A woman exercises during the lockdown in Milan, Italy.
Italians celebrate after the government eases lockdown in Milan.
Italians could once again sip their morning cappuccino at the bar, albeit at a distance from one another, in what Prime Minister Giuseppe Conte admitted at the weekend was a "calculated risk" in rolling back the curbs.
"I haven't worked for two and a half months. It's a beautiful, exciting day," said Valentino Casanova, a barman in Caffe Canova in Rome's central Piazza del Popolo.
Commuters wearing masks to protect against coronavirus stand on the platform at Leytonstone underground station in London. AP
Countries around the world, at different stages in the pandemic, are wrangling with decisions on when to ease restrictions, weighing the threat to life against the threat to economic survival. Summer tourism is a major earner for Italy, Greece and Spain.
World Health Organisation (WHO) chief Tedros Adhanom Ghebreyesus warned countries against reopening too early and said "we have a long road to travel".
A waiter serves coffee to customers at a cafe terrace by the Pantheon monument in central Rome. AFP
More than 4.71 million people are reported to have been infected by the coronavirus and 312,826 have died, according to a Reuters tally. Italy has the third highest death toll after the United States and Britain.
In Greece, which has recorded only 156 COVID-19 deaths, people flocked to the seaside on Saturday and were allowed back in church the next day.
People enjoy the sunny weather in London. Reuters
On Monday, tourists were allowed back at ancient monuments, including the Acropolis in Athens, where workers wearing masks and plastic face shields reminded the few visitors of social distancing rules as they entered the turnstiles.
"I visited the Acropolis today, a world monument that continues to inspire with its marbles shining under the sun," said President Katerina Sakellaropoulou.
Commuters wearing face masks as a precautionary measure against COVID-19, wait to board a bus in. AFP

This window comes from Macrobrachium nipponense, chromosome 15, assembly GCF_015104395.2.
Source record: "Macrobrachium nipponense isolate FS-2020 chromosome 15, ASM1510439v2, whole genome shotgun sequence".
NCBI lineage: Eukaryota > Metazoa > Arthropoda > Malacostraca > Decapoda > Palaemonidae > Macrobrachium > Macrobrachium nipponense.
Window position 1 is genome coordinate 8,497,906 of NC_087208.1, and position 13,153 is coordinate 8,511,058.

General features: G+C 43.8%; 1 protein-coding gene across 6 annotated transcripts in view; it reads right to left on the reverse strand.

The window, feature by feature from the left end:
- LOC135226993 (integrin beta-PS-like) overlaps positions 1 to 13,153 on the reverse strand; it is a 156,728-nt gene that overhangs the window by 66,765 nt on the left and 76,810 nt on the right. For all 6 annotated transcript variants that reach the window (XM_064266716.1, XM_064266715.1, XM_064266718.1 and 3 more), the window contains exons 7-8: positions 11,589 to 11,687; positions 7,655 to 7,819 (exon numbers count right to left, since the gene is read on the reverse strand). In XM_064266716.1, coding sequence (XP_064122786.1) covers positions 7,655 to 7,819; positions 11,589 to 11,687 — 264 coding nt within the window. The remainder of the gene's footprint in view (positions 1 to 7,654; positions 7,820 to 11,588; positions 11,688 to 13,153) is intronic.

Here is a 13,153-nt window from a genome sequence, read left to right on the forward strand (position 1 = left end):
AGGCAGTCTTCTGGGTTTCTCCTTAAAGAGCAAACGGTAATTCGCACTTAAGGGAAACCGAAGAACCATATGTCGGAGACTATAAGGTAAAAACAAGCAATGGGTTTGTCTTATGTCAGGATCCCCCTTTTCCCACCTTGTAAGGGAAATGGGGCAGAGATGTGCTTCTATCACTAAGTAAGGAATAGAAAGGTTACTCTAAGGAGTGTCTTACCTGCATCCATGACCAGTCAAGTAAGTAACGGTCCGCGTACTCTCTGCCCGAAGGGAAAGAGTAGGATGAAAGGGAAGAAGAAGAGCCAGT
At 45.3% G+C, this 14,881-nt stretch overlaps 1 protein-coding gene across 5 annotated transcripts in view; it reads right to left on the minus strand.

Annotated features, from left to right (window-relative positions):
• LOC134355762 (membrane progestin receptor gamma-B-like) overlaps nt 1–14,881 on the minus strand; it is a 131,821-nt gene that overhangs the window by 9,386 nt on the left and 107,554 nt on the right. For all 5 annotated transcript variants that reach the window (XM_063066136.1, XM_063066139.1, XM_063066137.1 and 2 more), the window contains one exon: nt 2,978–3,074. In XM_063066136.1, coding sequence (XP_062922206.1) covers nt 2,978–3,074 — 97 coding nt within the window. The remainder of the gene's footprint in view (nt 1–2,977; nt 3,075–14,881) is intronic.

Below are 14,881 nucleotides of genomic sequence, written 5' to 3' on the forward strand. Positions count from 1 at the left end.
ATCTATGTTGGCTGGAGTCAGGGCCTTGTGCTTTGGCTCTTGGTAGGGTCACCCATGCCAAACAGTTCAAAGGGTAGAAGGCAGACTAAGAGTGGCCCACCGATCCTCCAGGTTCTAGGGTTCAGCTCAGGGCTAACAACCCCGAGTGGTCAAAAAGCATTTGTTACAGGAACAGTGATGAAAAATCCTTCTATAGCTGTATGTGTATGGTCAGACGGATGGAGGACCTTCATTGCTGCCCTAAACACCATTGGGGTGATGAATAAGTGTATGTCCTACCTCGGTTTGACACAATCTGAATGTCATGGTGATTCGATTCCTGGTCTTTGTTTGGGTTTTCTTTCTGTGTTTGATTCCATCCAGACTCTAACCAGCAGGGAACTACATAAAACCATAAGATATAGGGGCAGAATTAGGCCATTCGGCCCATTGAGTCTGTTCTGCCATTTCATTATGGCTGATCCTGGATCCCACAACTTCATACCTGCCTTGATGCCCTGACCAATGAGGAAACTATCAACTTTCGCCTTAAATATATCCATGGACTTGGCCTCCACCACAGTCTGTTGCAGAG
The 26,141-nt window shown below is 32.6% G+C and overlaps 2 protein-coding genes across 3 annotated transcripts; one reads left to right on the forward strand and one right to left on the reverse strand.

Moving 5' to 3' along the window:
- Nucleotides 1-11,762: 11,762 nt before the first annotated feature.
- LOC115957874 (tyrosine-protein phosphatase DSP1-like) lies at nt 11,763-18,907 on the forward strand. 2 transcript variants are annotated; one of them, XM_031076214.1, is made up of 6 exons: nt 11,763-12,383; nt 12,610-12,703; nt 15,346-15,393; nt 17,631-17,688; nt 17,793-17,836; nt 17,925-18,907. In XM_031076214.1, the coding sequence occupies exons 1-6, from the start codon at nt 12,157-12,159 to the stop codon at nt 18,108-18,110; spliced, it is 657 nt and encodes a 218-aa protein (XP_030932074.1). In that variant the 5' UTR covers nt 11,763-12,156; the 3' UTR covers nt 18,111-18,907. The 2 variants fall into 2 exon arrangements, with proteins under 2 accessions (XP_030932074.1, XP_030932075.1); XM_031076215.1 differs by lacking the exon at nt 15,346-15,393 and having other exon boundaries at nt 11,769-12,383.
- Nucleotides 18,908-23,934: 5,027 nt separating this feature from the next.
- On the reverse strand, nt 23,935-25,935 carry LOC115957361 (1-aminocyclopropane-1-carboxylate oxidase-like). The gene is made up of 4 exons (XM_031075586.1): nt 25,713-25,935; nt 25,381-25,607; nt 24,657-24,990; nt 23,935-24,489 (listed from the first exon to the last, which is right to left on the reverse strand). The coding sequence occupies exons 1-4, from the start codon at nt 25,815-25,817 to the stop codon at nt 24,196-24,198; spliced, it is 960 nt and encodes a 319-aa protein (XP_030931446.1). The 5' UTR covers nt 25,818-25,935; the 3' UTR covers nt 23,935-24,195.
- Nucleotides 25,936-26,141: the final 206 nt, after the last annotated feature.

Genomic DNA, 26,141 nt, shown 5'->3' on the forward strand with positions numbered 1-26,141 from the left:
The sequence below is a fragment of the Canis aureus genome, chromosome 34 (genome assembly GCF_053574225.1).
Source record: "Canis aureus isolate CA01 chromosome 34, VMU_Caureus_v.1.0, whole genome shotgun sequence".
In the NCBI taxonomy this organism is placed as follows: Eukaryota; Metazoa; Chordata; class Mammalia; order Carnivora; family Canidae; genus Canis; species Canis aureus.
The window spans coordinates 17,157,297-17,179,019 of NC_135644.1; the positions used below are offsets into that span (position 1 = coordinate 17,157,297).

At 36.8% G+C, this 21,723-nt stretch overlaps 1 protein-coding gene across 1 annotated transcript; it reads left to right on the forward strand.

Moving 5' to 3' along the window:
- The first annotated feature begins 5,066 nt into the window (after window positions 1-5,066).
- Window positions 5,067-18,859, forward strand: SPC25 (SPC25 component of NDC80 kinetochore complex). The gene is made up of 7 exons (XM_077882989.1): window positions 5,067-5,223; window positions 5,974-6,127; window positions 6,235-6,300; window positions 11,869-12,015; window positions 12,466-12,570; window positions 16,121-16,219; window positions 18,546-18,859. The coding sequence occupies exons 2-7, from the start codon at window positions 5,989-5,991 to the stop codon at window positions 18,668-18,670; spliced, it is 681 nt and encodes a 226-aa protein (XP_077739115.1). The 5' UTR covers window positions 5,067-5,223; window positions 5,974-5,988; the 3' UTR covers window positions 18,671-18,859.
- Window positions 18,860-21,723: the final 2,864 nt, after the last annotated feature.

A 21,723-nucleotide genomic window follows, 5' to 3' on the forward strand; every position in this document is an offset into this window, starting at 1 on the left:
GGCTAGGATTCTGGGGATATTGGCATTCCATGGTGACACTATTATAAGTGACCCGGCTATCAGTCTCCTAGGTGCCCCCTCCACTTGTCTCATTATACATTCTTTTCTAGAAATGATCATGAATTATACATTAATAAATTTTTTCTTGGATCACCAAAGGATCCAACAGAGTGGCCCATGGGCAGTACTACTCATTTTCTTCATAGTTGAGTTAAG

Spain aims to reopen its borders to tourists around the end of June, Transport Minister Jose Luis Abalos said, after it surprised its EU partners last week by imposing a two-week quarantine on overseas travellers, effectively shutting its borders.
Abalos said it would be phased out in parallel with travel being allowed within Spain, whose regions are all leaving lockdown at different phases.
"From late June, we'll start tourism activity, I hope," he said. "We must make Spain an attractive country from the health point of view."
Neighbouring Portugal reopened cafes, and children wearing masks went back to school for the first time in months.
KISSING AND HUGGING
Four weeks into an early but gradual easing of their lockdown, Danes were again able to enjoy a latte at their local café.
"The quick shutdown and the fact that Danes actually listened to messages from authorities about good hygiene and social distancing are the main reasons we've come this far," said Hans Jorn Kolmos, a professor in clinical microbiology at the University of Southern Denmark.
Women have coffee and pastry at Cafe Cracco in Milan. AFP
Danes being less prone to hugging and kissing as a form of greeting had also been a factor, he said.
Many people across England travelled to parks and beaches to enjoy the sun at the weekend after British Prime Minister Boris Johnson relaxed lockdown curbs. Scotland, Wales and Northern Ireland told people they should still stay at home.
Johnson's government has been accused by the opposition Labour Party of responding too slowly and late to an outbreak that has now produced the world's second highest death toll - something the government denies.
Michael O’Leary, chief executive of the Irish budget airline Ryanair, said Britain had mismanaged its response and he denounced a forthcoming 14-day quarantine for international travellers.
"It is idiotic and it is unimplementable," he told BBC radio. "This the same government that has ... mismanaged the crisis for many weeks."
Elsewhere in Europe, frustrations with COVID-19 curbs were spilling over, with scuffles breaking out at a large anti-restrictions protest in the German city of Kassel, and thousands joining a similar demonstration in Liestal, Switzerland.
Like millions of other Britons, the prime minister will be able to have a trim and a tipple on Saturday, when the country takes its biggest step yet out of coronavirus lockdown with the reopening in England of restaurants, pubs and hairdressers, along with secular and sacred venues including cinemas and church.
Some intensive care specialists are trying to hire more permanent staff. Others want to create a reservist "army" of medical professionals ready to be deployed wherever needed to work in wards with seriously ill patients.
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On being interrogated, they admitted that they had connived to rob stores in the Frij Al- arar area after monitoring them and making sure the area was clear of pedestrians.